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Get more from the Tour

Here are five suggestions to help you get more from the Tour de France:

  • Explore the terrain: France is a big country that stretches across Europe and you can go from the near-baltic diet of herrings and beer of the north to the Mediterranean lifestyle in the south. Take a moment to look at the variety of the countryside, the different food and the fine wines.
  • The first hour: one good stat to look up each day is how fast the race goes during the first hour, how many kilometres get covered in 60 minutes after the départ réel. Most people tune in for the last hour but the efforts involved in the first hour to get away can be huge. Without a warm up riders are hitting 60km/h in a bid to get away, frequent attempts can fail. All to get in a break that is likely to get hauled by the sprinters teams.
  • First Frenchman: it’s a big deal to be the first Frenchmen on the GC, more so as the race goes on. For the casual observer, knowing who this rider is can help you understand the dynamics between the French riders and teams. If you see one French team lending a hand to the sprinters’ teams in the chase, it can be to “defend the precious 17th place on GC of their best rider.
  • Weather forecast: knowing the weather each day can help you predict and understand the stage better, you’ll know if there’s going to be a crosswind or a downpour later on. Météo France is good, try to get a forecast for the region if you can.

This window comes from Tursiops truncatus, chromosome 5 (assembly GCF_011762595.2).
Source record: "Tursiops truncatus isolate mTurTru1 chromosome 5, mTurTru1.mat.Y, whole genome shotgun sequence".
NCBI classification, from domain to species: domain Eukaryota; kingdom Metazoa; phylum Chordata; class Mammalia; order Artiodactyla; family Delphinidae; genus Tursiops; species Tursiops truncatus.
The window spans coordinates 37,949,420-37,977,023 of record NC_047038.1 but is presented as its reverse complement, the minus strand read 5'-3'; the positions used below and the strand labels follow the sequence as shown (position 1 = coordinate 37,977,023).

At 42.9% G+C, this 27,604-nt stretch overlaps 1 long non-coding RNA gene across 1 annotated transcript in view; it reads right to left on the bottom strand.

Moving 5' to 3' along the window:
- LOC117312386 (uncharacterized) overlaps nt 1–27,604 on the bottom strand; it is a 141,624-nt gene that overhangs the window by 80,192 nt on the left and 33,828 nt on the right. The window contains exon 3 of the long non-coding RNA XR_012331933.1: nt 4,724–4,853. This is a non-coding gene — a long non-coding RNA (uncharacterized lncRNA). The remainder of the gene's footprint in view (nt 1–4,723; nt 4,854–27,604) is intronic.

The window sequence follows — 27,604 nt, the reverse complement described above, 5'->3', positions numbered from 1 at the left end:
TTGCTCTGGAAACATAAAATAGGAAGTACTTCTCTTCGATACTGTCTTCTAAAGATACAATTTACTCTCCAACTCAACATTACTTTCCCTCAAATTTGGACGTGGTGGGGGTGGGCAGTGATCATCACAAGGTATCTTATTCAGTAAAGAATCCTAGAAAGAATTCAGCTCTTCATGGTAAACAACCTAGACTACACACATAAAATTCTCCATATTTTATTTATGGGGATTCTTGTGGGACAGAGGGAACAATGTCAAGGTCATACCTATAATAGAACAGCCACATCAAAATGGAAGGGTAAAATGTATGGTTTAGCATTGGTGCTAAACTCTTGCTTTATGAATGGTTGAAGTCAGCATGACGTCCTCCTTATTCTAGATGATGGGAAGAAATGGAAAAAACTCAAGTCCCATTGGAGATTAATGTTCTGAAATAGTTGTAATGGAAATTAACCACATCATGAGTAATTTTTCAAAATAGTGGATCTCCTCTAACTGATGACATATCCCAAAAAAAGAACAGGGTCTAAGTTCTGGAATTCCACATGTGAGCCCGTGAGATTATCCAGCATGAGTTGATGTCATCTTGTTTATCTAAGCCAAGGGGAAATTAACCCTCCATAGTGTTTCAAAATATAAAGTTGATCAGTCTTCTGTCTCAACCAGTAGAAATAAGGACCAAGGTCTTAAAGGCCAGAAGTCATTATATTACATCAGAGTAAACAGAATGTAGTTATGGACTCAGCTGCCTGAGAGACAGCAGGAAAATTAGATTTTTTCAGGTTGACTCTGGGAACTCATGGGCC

• Follow the lanterne rouge: literally the red lamp, named after the last rider who carries an imaginary tail light. The rider will earn some notoriety and it’s not easy being the last rider. Whilst some might struggle in the race, the lanterne rouge is often held together by bandages or fighting illness; they might be the slowest in the race but they can also be the most heroic. Salute him.

Comments on this entry are closed.

  • David N. Welton Sunday, 4 July 2010, 11:33 am

    One of my earliest exposures to a Real Live European Racer was doing mountain bike racing in Oregon in the early 90ies, some of which were being one by a swiss guy, Marcel Russenberger, who had narrowly missed out on the lantern rouge in the 83 and 84 tours. It was pretty impressive how a guy who was a bit past his prime and was not really one of the best racers when he was (he was a bit better at cross, though), was really cleaning up at our local races.

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